Kelvin Barton is used to being different. For a start an impressive proportion of the 33-year-old’s body is covered in an array of colourful and intricate tattoos, as well as eight piercings. Becoming a social worker was not what Barton initially planned to do with his life. After leaving home at 16 he was homeless for a year before training as a tattooist and body piercer. But he doesn’t see the leap from body artist to social worker seven years ago as a huge one: “Bedside manner in body art is crucial and I had a lot of transferable skills in keeping people calm.”
These have proved invaluable in his role as mental health services co-ordinator for Providence Row Housing Association. And it is here that he has shown he can make a difference by introducing innovative training for staff and service users alike.
Based on Bethnal Green Road in East London, the housing association provides accommodation ranging from hostels to supported housing for 600 people who are homeless or likely to be homeless in London. As part of its Grounded Initiative the housing association has been piloting mental health training for services users and staff to attend together.
The idea stemmed from a request from a resident for awareness training in mental health. As it is Barton’s responsibility to source training for his colleagues, he decided to extend it to any interested service users. “It hadn’t been done here before and I thought it made absolute sense to train people together,” he says.
An added impetus for the joint training was a mental health workshop run two years ago for all the housing association’s staff – not just those in front-line positions – that was well received. One outcome Barton wants to achieve via the joint training is a reduction in the stigma associated with mental health issues and a better sense of integration among clients and staff. “I want to reduce the ‘them and us’ mentality. We are all working and living in this environment and the better we can understand each other and what we are trying to achieve the nicer the place will be.”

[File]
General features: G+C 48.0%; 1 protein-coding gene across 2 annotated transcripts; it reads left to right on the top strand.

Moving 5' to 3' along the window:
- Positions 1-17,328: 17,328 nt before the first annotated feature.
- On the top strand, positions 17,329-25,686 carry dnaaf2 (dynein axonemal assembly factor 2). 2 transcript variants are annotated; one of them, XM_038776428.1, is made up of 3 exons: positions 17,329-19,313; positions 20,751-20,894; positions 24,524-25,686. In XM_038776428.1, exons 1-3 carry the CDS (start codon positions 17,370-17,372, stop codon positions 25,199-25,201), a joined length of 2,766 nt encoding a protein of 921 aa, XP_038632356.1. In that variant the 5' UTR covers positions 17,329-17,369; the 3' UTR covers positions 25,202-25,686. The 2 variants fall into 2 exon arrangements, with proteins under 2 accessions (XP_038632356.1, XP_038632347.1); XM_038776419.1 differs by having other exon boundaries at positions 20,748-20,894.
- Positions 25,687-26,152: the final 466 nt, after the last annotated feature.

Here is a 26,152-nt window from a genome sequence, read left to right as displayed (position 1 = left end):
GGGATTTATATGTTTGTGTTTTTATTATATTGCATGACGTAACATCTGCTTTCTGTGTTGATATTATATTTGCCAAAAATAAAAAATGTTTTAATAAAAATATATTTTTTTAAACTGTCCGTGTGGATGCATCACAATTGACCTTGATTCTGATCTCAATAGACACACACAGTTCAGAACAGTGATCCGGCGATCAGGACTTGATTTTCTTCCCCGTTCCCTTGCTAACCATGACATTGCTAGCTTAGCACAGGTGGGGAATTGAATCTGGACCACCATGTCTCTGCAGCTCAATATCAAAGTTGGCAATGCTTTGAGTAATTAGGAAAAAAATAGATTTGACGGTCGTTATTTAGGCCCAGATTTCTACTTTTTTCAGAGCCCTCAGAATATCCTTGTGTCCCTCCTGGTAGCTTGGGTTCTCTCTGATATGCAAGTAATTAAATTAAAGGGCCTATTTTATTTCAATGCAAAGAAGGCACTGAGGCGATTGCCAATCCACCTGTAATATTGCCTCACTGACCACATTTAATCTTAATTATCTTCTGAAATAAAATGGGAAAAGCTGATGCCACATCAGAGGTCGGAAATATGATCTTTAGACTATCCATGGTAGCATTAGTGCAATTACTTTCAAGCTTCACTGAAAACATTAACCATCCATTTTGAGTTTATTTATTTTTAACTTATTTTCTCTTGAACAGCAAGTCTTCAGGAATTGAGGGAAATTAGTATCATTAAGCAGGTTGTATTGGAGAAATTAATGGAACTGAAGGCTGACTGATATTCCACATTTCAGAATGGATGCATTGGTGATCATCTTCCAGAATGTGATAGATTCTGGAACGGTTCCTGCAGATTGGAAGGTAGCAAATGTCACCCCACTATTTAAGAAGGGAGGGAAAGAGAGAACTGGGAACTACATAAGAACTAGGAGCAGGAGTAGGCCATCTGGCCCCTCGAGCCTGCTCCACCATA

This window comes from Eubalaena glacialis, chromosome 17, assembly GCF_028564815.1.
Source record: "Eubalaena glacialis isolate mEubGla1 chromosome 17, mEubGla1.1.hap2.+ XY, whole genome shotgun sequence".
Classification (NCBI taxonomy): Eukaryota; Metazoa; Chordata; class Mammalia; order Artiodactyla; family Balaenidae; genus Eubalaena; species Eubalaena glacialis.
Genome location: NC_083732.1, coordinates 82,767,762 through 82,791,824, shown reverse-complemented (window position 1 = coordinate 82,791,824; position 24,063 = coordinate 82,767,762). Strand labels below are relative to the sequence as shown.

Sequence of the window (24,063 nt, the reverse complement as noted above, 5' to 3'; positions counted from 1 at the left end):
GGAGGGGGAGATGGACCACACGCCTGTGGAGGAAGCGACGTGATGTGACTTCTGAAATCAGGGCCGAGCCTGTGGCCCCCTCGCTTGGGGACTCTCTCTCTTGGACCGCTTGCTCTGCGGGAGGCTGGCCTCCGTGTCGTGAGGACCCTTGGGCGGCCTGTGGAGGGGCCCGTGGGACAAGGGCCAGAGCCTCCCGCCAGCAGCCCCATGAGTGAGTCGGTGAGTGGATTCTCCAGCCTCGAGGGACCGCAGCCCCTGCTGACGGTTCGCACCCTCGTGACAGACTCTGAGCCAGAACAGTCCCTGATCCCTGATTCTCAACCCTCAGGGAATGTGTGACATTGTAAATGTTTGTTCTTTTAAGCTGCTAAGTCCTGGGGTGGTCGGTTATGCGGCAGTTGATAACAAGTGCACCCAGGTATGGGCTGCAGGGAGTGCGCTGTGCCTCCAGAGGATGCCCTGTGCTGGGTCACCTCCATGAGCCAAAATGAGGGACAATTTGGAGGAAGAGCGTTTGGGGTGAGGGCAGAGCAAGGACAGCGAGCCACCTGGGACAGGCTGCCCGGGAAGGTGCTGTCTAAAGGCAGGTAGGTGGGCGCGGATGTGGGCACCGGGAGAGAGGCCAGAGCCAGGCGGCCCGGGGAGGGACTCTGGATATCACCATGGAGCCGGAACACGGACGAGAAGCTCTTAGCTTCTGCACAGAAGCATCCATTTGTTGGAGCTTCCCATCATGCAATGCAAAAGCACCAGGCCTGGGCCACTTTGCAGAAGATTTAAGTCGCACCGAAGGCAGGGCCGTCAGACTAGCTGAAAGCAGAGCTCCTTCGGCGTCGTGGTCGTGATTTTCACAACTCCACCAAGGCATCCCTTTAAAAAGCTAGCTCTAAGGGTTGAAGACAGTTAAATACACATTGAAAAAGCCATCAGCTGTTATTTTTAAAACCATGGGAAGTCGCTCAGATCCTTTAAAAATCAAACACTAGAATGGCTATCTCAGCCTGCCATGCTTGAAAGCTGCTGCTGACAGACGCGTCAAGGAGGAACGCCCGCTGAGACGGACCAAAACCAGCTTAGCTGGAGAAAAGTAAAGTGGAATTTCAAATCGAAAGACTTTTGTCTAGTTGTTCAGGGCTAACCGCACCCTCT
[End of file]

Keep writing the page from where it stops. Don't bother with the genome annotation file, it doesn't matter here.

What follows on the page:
Barton decided to use trainer Iain Bourne because he had been trained by him before. “Iain was the first person I thought of because his style is fantastic and very engaging. I wanted to find a trainer who had a flair for training contrasting people, who didn’t just have a flipchart that said, ‘this is the diagnosis’. That’s fine if you’re studying for a doctorate but I wanted it to be more interactive. So people thought outside of the diagnosis – they saw the person holistically.”
The first training session took place in February and was on mental health awareness and covered legislation, how the system operates and people’s experiences of being in the system. Of the 18 people who voluntarily attended, half were service users and half were staff from different departments in the housing association.
In July, a second workshop was run on depression and anxiety, and again 18 people attended, split equally between professionals and users. And last month, a third session on anger and frustration was run with a focus on how these feelings manifest themselves both in a working environment for the professionals and a home environment for the residents and service users.
Ensuring that clients were not treated differently from staff during training was essential, Barton says. Each have experience that the others can learn from and training together helped people bond, he adds.
One of the housing association’s support workers who attended the depression and anxiety workshop says it was a fantastic idea to train staff and clients together:
“This was the best part of the training for me for many reasons. First, it seemed useful for clients suffering from these problems as it gave them helpful information and advice. Second, clients’ accounts and stories in the subject enriched the overall training for staff as these were real-life examples.”
He adds that completing the training with his client strengthened their working relationship because they experienced it as “equal members”.
Tips for training services users and professionals together on mental health issues.
Contact the author
Anabel Unity Sale
This article appeared in the 27 September issue under the headline “In it together”